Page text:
IDEAS home Printed from
MyIDEAS: Login to save this article or follow this journal

Time-saving innovations, time allocation, and energy use: Evidence from Canadian households

  • Brencic, Vera
  • Young, Denise

Time and energy are major inputs into the production of household goods and services. As a result, the market penetration of time-saving technologies for general household use is expected to affect both a household's (i) allocation of time across home production and leisure activities; and (ii) energy use. For example, with a household's adoption of a microwave or a dishwasher, cooking food and washing dishes will require less time, and therefore in-home meal preparation may increase. Households with microwaves or dishwashers may also opt to spend more time undertaking other production activities, inside or outside the home, or engage in more leisure (watching TV, reading, exercising). To the extent that time is reallocated from less to more energy-intensive activities in the home, residential energy use will increase as households adopt appliances that embody time-saving technology. Furthermore, an adoption of time-saving technologies for basic household chores, such as meal preparation and laundry, can impact energy use due to the fact that many time-saving technologies are more energy intensive than alternative technologies that require larger time commitments. In this paper, we use the Canadian Survey of Household Energy Use data from 2003 to examine the extent to which ownership of products that embody time-saving innovations affects time allocation and energy use at the household level.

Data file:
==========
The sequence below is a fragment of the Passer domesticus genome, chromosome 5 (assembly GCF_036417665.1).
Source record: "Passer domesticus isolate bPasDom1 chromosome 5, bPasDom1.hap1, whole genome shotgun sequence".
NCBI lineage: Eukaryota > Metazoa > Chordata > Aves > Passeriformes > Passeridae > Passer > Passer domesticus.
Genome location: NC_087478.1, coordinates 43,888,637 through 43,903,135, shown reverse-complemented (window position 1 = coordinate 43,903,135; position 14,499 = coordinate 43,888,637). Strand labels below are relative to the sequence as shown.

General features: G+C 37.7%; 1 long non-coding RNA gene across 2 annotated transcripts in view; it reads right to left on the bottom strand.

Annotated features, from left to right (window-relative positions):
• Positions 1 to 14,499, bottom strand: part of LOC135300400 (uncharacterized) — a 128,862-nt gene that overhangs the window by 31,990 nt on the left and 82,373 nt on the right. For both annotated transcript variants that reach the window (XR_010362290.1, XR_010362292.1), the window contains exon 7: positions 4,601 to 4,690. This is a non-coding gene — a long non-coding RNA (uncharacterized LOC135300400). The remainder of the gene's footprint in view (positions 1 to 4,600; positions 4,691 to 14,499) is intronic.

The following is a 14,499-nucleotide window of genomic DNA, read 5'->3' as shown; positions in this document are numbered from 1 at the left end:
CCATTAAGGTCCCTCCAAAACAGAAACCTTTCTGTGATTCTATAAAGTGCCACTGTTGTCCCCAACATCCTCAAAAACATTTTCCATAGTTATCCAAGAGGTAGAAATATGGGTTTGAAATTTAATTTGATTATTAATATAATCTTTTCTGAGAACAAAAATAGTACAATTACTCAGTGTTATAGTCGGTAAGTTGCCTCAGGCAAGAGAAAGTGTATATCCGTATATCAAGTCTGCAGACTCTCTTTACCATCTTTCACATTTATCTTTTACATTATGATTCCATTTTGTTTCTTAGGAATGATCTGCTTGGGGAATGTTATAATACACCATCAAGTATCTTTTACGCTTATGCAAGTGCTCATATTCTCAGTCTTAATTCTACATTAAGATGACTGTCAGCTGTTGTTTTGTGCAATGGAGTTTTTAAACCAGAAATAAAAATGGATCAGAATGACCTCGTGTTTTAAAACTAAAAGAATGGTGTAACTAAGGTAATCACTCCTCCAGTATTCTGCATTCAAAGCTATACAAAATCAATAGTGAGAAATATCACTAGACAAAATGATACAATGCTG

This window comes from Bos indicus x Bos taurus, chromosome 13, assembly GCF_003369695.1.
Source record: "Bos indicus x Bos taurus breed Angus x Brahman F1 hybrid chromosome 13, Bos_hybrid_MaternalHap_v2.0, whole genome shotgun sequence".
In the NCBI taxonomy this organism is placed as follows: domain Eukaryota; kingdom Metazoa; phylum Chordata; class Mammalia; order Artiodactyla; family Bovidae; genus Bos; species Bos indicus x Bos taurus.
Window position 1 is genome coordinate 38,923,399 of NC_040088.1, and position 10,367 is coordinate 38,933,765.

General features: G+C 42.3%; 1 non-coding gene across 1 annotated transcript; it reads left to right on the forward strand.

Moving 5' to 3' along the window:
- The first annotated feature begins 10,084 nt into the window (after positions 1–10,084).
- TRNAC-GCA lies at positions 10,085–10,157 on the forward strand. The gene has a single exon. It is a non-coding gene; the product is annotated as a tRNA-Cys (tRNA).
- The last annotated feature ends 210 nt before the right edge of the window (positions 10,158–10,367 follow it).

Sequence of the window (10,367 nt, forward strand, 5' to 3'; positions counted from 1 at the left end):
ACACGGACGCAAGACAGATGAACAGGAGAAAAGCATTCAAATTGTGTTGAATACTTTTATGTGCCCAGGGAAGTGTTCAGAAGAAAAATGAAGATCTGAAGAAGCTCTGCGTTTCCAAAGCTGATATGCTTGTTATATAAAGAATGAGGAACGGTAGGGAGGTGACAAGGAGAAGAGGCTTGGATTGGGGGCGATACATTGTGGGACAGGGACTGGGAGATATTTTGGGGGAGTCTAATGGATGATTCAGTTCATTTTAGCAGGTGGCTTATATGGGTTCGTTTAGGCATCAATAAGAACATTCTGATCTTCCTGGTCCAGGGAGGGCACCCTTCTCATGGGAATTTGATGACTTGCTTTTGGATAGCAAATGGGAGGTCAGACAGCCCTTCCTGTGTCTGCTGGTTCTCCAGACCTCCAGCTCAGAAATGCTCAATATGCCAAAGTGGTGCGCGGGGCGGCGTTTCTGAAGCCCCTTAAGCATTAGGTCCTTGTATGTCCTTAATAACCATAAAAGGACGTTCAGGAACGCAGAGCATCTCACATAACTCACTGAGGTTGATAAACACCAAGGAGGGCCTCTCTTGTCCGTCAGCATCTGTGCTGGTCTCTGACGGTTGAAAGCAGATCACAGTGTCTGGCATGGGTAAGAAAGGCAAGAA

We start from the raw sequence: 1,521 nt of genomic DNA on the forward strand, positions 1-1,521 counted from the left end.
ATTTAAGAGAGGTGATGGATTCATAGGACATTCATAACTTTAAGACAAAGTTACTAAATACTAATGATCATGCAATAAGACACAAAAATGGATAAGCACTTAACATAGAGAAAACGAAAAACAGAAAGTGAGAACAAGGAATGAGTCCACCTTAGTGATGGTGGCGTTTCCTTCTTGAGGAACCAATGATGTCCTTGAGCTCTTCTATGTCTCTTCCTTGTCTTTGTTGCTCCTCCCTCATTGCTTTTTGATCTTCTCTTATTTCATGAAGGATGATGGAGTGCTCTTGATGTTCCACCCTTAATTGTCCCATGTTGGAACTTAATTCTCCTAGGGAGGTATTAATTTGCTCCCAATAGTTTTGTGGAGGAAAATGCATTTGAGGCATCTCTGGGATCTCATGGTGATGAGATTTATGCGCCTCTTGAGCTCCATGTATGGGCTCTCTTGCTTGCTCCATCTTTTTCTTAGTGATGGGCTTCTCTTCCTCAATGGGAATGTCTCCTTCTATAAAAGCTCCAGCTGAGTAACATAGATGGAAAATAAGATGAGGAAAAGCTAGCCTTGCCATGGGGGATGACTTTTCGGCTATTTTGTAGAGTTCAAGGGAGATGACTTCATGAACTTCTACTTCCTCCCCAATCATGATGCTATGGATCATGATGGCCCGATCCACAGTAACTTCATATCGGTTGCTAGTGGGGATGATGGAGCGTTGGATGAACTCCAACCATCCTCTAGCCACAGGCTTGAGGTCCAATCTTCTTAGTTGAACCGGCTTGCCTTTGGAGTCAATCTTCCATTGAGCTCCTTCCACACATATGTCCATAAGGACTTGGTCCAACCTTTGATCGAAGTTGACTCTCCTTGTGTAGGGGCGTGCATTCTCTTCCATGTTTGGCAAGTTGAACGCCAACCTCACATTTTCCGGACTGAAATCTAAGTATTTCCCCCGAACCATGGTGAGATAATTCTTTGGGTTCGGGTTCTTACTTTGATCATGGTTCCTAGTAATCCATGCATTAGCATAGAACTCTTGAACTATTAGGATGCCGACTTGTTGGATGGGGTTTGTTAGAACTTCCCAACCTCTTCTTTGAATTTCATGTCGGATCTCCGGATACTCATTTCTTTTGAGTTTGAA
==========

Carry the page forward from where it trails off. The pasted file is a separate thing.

If you experience problems downloading a file, check if you have the proper application to view it first. In case of further problems read the IDEAS help page. Note that these files are not on the IDEAS site. Please be patient as the files may be large.

File URL:
Download Restriction: Full text for ScienceDirect subscribers only

As the access to this document is restricted, you may want to look for a different version under "Related research" (further below) or search for a different version of it.

Article provided by Elsevier in its journal Ecological Economics.

Volume (Year): 68 (2009)
Issue (Month): 11 (September)
Pages: 2859-2867

in new window

Handle: RePEc:eee:ecolec:v:68:y:2009:i:11:p:2859-2867
Contact details of provider: Web page:

References listed on IDEAS
Please report citation or reference errors to , or , if you are the registered author of the cited work, log in to your RePEc Author Service profile, click on "citations" and make appropriate adjustments.: